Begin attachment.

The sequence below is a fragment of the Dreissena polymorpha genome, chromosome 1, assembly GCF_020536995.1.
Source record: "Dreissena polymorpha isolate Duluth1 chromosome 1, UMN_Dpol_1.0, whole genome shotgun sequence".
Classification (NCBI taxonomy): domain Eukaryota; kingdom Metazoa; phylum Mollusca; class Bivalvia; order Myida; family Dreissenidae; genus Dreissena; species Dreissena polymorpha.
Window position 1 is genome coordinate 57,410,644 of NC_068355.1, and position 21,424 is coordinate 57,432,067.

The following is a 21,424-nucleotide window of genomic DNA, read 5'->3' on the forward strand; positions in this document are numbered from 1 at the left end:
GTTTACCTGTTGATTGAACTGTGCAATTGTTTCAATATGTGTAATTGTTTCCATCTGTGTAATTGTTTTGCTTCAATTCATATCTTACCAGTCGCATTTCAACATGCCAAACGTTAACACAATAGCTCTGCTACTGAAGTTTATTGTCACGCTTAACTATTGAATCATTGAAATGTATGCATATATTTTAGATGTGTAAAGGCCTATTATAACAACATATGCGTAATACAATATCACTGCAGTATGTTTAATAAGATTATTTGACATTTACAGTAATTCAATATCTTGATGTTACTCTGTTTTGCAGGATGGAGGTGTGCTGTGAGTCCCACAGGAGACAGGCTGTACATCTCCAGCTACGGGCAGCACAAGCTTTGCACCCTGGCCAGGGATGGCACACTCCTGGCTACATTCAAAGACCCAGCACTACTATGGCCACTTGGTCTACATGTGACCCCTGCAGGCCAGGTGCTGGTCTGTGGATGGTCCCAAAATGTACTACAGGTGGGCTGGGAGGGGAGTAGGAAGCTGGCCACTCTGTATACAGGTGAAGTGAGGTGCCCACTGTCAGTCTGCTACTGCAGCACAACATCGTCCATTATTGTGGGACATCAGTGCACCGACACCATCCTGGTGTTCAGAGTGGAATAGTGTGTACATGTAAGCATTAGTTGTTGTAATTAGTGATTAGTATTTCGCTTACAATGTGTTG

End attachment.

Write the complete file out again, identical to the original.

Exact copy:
The sequence below is a fragment of the Dreissena polymorpha genome, chromosome 1, assembly GCF_020536995.1.
Source record: "Dreissena polymorpha isolate Duluth1 chromosome 1, UMN_Dpol_1.0, whole genome shotgun sequence".
Classification (NCBI taxonomy): domain Eukaryota; kingdom Metazoa; phylum Mollusca; class Bivalvia; order Myida; family Dreissenidae; genus Dreissena; species Dreissena polymorpha.
Window position 1 is genome coordinate 57,410,644 of NC_068355.1, and position 21,424 is coordinate 57,432,067.

The following is a 21,424-nucleotide window of genomic DNA, read 5'->3' on the forward strand; positions in this document are numbered from 1 at the left end:
GTTTACCTGTTGATTGAACTGTGCAATTGTTTCAATATGTGTAATTGTTTCCATCTGTGTAATTGTTTTGCTTCAATTCATATCTTACCAGTCGCATTTCAACATGCCAAACGTTAACACAATAGCTCTGCTACTGAAGTTTATTGTCACGCTTAACTATTGAATCATTGAAATGTATGCATATATTTTAGATGTGTAAAGGCCTATTATAACAACATATGCGTAATACAATATCACTGCAGTATGTTTAATAAGATTATTTGACATTTACAGTAATTCAATATCTTGATGTTACTCTGTTTTGCAGGATGGAGGTGTGCTGTGAGTCCCACAGGAGACAGGCTGTACATCTCCAGCTACGGGCAGCACAAGCTTTGCACCCTGGCCAGGGATGGCACACTCCTGGCTACATTCAAAGACCCAGCACTACTATGGCCACTTGGTCTACATGTGACCCCTGCAGGCCAGGTGCTGGTCTGTGGATGGTCCCAAAATGTACTACAGGTGGGCTGGGAGGGGAGTAGGAAGCTGGCCACTCTGTATACAGGTGAAGTGAGGTGCCCACTGTCAGTCTGCTACTGCAGCACAACATCGTCCATTATTGTGGGACATCAGTGCACCGACACCATCCTGGTGTTCAGAGTGGAATAGTGTGTACATGTAAGCATTAGTTGTTGTAATTAGTGATTAGTATTTCGCTTACAATGTGTTG